“This is an existential moment,” Hiltner said. “We can fight over musical archetypes but the real crisis is this niche genre isn’t going to survive unless we can demonstrate that there’s something to relate to.”
As Hiltner said, demographics are shifting. Marginalized communities will continue to mix bluegrass into their melting pots, much like in the 1920s and 1930s. But we don’t need another 75 years to find out how unexpected mixtures can revitalize the industry—there’s a perfect example touring internationally.
Cue Gangstagrass, a band that couldn’t be more aptly named if it tried. The Emmy-nominated group blends hip-hop and bluegrass through their sounds like “Long Hard Times to Come,” which is the theme song for the hit TV show Justified.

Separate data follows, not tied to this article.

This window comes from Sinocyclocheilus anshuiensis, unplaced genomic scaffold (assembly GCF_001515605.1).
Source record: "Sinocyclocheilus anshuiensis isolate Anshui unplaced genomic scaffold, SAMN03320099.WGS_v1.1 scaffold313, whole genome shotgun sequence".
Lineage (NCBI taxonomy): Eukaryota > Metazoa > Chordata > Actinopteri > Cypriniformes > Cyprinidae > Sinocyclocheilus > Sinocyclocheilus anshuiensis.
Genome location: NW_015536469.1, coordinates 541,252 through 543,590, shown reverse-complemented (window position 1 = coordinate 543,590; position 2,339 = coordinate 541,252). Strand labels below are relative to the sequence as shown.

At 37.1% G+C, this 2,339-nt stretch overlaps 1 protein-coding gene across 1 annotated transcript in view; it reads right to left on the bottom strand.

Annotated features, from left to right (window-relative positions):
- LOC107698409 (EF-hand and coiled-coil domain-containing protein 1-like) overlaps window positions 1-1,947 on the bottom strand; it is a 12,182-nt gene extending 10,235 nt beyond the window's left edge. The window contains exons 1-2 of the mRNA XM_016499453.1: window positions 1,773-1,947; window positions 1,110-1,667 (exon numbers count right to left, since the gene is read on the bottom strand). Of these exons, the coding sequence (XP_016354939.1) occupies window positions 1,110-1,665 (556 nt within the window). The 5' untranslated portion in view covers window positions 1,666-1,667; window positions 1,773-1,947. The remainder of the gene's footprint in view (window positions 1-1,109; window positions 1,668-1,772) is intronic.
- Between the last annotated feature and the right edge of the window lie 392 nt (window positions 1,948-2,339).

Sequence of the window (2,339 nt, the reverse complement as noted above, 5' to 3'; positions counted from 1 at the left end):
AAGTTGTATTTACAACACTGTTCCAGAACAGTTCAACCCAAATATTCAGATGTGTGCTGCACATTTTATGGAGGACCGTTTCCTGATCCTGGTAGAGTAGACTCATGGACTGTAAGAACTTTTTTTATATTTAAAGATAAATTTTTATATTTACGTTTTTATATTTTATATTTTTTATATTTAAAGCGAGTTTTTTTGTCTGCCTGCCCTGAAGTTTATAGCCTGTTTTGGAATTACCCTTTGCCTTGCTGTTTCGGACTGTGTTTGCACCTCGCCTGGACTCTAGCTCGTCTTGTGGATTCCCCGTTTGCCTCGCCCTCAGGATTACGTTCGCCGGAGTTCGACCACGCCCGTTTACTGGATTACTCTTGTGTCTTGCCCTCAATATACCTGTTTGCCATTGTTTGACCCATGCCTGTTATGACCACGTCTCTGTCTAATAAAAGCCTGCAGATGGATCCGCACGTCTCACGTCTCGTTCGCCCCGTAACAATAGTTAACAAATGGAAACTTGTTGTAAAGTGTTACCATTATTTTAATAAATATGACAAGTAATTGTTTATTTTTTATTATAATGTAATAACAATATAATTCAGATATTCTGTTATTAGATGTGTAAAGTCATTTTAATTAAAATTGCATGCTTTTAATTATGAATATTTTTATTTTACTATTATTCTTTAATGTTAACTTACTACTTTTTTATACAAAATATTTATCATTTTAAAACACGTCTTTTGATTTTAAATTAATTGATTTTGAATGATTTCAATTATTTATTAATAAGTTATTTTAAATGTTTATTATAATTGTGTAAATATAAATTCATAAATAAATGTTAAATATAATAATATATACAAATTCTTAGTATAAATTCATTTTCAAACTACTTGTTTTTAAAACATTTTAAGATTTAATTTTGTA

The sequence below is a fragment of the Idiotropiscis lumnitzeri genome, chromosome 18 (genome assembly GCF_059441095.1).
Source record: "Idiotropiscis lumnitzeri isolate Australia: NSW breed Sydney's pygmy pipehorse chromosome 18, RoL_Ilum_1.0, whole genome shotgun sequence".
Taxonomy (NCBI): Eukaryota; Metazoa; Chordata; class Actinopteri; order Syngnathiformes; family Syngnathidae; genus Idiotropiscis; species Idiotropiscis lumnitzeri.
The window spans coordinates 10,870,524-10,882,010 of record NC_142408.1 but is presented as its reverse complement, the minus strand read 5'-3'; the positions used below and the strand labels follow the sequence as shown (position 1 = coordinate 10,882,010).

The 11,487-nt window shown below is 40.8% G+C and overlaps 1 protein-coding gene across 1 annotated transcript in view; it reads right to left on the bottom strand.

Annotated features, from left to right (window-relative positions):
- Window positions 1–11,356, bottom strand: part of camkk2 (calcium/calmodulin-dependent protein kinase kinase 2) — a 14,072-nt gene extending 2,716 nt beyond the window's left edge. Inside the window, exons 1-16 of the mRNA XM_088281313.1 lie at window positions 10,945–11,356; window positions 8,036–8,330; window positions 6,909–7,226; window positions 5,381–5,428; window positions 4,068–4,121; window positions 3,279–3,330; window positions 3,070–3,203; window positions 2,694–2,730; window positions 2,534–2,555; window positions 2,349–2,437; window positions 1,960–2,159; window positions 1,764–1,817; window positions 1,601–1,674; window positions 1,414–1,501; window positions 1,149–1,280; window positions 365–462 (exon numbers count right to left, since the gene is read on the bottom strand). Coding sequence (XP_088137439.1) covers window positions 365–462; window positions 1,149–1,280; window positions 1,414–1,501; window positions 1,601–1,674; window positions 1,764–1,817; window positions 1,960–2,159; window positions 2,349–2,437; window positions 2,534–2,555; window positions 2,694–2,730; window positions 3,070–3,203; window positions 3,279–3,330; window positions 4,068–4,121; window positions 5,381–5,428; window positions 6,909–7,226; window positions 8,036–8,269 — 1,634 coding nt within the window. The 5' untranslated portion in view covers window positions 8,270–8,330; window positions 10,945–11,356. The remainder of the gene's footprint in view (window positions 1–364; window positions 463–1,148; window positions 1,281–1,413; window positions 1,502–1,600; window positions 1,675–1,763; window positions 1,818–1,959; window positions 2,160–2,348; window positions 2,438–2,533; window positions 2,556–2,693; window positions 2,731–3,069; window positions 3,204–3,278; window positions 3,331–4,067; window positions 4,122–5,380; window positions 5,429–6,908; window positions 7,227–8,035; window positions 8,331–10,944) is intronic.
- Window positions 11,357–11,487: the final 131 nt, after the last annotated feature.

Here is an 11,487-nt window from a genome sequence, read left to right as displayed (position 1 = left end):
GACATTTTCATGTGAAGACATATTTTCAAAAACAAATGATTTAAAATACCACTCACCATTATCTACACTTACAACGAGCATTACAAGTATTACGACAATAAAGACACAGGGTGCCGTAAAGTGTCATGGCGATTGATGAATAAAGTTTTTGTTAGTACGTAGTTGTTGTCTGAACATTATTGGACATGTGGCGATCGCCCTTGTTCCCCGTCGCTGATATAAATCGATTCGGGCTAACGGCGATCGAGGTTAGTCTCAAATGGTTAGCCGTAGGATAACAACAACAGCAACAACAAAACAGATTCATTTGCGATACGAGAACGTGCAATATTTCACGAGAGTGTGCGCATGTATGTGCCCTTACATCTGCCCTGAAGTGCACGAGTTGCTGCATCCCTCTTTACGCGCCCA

Gangstagrass may blend bars and banjos, but their music also feels a little rock n’ roll, a little rebellious. Their shows may be the only place where you can find a banjo picker wearing an American flag shirt, a rapper wearing a Black Power hoodie, and a drunk white lady dancing in the front row. While there are a few traditionalist listeners who might gently be described as “not a fan,” Gangstagrass has a dedicated following and participates in cultural exchanges through the U.S. State Department.
The lyrics to “Long Hard Times to Come” are far more modern from what most people expect from bluegrass's themes, and speak to feeling alone, facing struggles without a family or support system. It’s a stark contrast to bluegrass tunes about cabins, coal mines, or farming. Those concepts are out of date for most listeners in the genre today, and Gangstagrass is the antithesis of that tradition, offering authentic rap and folk music combined.